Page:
Forum: NGINX terminate a connection after sending headers

2974d09ac2541e892966b762aad84943?d=identicon&s=25 erankor2 (Guest)
on 2014-09-01 23:26
(Received via mailing list)
Hi all,

In the module I'm developing, I have the possibility of encountering an
error after the response headers were already sent. As the headers were
already sent (with status 200) the only way for me to signal the error
to
the client would be to close the connection. I tried calling
ngx_http_finalize_request with both NGX_ERROR and NGX_HTTP_CLOSE and the
connection is not closed.
After debugging it, I found it has to do with the 'if
(mr->write_event_handler)' in ngx_http_terminate_request. I'm not sure
what
is the purpose of this if, but in my case write_event_handler has the
value
ngx_http_request_empty_handler, so the if evaluates to true and the
connection is not terminated. When I forcefully change
write_event_handler
to NULL with GDB, I see the connection is closed as expected.
I searched the code for 'write_event_handler =' and could not find a
single
place where this member gets a value of NULL (it always gets a pointer
to
some function).

Can anyone confirm if this is really a bug ? maybe the if should be
updated
to 'if (mr->write_event_handler != ngx_http_request_empty_handler)' ?

Thank you,

Eran

Posted at Nginx Forum:
http://forum.nginx.org/read.php?2,253006,253006#msg-253006
A8108a0961c6087c43cda32c8616dcba?d=identicon&s=25 Maxim Dounin (Guest)
on 2014-09-02 15:09
(Received via mailing list)
Hello!

On Mon, Sep 01, 2014 at 05:25:56PM -0400, erankor2 wrote:

> is the purpose of this if, but in my case write_event_handler has the value
> ngx_http_request_empty_handler, so the if evaluates to true and the
> connection is not terminated. When I forcefully change write_event_handler
> to NULL with GDB, I see the connection is closed as expected.
> I searched the code for 'write_event_handler =' and could not find a single
> place where this member gets a value of NULL (it always gets a pointer to
> some function).

The r->write_event_handler is set to NULL on initial creation of a
request.  If write_event_handler is not NULL during a request
termination, nginx posts an event instead of freeing the request
request directly (this is done to avoid use-after-free when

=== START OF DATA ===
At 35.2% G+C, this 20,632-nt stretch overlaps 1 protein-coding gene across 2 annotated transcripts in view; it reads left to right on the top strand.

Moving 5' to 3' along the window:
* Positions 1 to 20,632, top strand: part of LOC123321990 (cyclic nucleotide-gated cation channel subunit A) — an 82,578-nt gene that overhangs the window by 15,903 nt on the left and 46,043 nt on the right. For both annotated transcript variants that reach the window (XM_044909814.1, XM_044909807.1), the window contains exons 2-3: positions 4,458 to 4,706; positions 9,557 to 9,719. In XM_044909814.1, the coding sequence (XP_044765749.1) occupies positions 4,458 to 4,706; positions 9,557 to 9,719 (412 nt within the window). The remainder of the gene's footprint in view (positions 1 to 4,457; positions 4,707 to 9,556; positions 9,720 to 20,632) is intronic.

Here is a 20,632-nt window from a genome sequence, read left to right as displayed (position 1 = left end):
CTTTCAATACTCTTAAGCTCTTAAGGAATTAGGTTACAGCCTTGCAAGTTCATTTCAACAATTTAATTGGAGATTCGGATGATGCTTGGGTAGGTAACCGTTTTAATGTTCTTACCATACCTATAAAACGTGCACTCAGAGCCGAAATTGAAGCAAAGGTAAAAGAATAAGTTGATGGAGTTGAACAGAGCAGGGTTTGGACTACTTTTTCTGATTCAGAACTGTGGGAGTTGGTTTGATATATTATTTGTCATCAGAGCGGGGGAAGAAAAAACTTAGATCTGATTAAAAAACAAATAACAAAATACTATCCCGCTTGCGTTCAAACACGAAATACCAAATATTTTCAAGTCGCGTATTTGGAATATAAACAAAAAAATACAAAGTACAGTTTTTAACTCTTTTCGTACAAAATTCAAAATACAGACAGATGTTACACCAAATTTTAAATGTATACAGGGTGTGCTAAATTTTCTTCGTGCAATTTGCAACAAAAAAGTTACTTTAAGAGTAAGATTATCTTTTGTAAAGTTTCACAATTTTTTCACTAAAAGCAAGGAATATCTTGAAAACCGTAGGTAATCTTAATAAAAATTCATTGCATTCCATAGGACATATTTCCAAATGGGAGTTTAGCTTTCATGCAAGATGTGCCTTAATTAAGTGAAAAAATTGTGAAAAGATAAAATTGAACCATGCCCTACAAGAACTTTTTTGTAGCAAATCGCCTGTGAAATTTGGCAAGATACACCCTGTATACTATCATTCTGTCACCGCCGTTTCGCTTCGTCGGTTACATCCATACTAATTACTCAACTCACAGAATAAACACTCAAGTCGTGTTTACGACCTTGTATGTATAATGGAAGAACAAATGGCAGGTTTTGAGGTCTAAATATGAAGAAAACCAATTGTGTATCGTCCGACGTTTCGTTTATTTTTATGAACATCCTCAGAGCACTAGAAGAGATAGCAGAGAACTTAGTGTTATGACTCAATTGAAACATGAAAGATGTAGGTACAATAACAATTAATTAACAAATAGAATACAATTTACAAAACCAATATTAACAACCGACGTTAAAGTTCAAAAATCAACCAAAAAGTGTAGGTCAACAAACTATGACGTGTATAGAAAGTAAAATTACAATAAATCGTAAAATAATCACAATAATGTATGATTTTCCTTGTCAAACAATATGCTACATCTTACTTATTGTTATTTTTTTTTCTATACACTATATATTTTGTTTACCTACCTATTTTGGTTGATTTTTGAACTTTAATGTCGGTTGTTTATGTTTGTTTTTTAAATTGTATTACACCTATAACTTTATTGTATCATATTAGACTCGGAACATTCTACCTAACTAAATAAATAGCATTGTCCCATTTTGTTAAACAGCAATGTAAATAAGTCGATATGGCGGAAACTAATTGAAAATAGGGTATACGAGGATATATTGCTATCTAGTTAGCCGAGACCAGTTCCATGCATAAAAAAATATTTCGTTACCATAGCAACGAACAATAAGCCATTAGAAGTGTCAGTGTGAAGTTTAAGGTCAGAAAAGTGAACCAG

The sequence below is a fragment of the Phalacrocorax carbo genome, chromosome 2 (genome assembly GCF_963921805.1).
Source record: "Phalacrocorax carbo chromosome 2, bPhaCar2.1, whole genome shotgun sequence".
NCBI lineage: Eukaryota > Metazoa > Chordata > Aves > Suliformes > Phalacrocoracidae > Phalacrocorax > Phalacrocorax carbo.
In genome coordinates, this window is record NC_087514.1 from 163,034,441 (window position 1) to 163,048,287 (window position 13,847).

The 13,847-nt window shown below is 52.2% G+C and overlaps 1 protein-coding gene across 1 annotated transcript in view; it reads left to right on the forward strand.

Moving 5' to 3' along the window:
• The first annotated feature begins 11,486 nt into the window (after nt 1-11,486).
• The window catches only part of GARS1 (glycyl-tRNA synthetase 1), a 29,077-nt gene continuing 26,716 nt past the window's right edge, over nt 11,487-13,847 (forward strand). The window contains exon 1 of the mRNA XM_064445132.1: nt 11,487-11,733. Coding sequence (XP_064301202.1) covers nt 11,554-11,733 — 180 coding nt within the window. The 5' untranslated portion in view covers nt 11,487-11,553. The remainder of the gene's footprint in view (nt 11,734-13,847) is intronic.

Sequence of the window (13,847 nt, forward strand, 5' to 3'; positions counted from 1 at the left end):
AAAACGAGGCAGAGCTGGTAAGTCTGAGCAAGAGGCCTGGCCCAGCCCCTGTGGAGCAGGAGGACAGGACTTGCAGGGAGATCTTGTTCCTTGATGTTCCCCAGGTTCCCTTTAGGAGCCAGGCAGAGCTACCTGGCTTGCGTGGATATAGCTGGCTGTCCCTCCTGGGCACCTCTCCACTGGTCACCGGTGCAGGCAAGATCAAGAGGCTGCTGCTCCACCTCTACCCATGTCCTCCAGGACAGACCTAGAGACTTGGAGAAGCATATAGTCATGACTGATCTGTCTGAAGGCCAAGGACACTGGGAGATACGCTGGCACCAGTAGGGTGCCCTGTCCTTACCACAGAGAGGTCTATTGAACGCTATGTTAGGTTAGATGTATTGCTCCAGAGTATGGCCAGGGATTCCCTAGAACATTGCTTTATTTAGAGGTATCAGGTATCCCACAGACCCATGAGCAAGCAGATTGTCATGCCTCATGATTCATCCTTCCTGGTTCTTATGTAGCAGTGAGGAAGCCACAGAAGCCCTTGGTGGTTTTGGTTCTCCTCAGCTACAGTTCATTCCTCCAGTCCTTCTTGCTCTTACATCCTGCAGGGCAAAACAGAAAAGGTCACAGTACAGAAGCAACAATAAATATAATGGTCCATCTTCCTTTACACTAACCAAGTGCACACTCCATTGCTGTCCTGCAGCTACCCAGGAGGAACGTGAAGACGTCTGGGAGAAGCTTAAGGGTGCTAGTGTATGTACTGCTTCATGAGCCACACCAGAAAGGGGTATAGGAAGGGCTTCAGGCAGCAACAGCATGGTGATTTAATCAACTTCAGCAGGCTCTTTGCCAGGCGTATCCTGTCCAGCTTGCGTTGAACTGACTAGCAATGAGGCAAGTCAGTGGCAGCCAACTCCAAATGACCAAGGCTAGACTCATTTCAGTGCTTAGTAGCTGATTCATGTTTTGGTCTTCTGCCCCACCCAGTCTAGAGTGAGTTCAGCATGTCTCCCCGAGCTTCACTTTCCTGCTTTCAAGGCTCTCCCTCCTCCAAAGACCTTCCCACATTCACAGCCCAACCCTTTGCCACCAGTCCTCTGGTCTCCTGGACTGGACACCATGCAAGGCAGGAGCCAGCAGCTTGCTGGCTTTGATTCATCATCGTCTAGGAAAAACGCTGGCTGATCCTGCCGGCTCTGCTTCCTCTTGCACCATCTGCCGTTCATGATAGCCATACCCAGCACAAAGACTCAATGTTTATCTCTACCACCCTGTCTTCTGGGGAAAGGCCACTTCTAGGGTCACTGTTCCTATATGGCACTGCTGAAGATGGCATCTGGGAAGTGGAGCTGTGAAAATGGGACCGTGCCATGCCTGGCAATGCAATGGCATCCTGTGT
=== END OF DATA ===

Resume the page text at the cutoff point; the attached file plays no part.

processing posted subrequests).  The request is still freed
though.

--
Maxim Dounin
http://nginx.org/
2974d09ac2541e892966b762aad84943?d=identicon&s=25 erankor2 (Guest)
on 2014-09-03 16:10
(Received via mailing list)
Maxim, thank you very much for your response.

To clarify - the problem is not about freeing the request (I don't think
there's a resource leak here), the problem is that the connection is
just
left hanging until the client closes it / the server is restarted.
It is true that write_event_handler gets initialized to zero when the
request is allocated, but it is set to ngx_http_request_empty_handler
before
the first line of my code even runs. In ngx_http_core_content_phase
there's:

    if (r->content_handler) {
        r->write_event_handler = ngx_http_request_empty_handler;
        ngx_http_finalize_request(r, r->content_handler(r));
        return NGX_OK;
    }

where r->content_handler is the entry point to my code. So, unless I
explicitly reset it back to NULL (something that I never saw in any
other
nginx module) write_event_handler will not be null and the connection
will
be left hanging.

I forked some sample hello world module and modified it to reproduce the
problem, please check it out here:
https://github.com/erankor/nginx-hello-world-modul...

In that code, I'm sending the response headers and then trigger a timer
for
1 second. In the timer callback I close the request with NGX_ERROR, but
the
connection remains active (I used a timer here since that's the easiest
solution to defer the execution, in my real project I'm performing
asynchronous file I/O)

Thank you !

Eran

Posted at Nginx Forum:
http://forum.nginx.org/read.php?2,253006,253040#msg-253040
A8108a0961c6087c43cda32c8616dcba?d=identicon&s=25 Maxim Dounin (Guest)
on 2014-09-04 03:10
(Received via mailing list)
Hello!

On Wed, Sep 03, 2014 at 10:10:01AM -0400, erankor2 wrote:

>     if (r->content_handler) {
> I forked some sample hello world module and modified it to reproduce the
> problem, please check it out here:
>
https://github.com/erankor/nginx-hello-world-modul...
>
> In that code, I'm sending the response headers and then trigger a timer for
> 1 second. In the timer callback I close the request with NGX_ERROR, but the
> connection remains active (I used a timer here since that's the easiest
> solution to defer the execution, in my real project I'm performing
> asynchronous file I/O)

The problem is that you use your own timer, and don't run posted
requests after it - but the request termination code relies on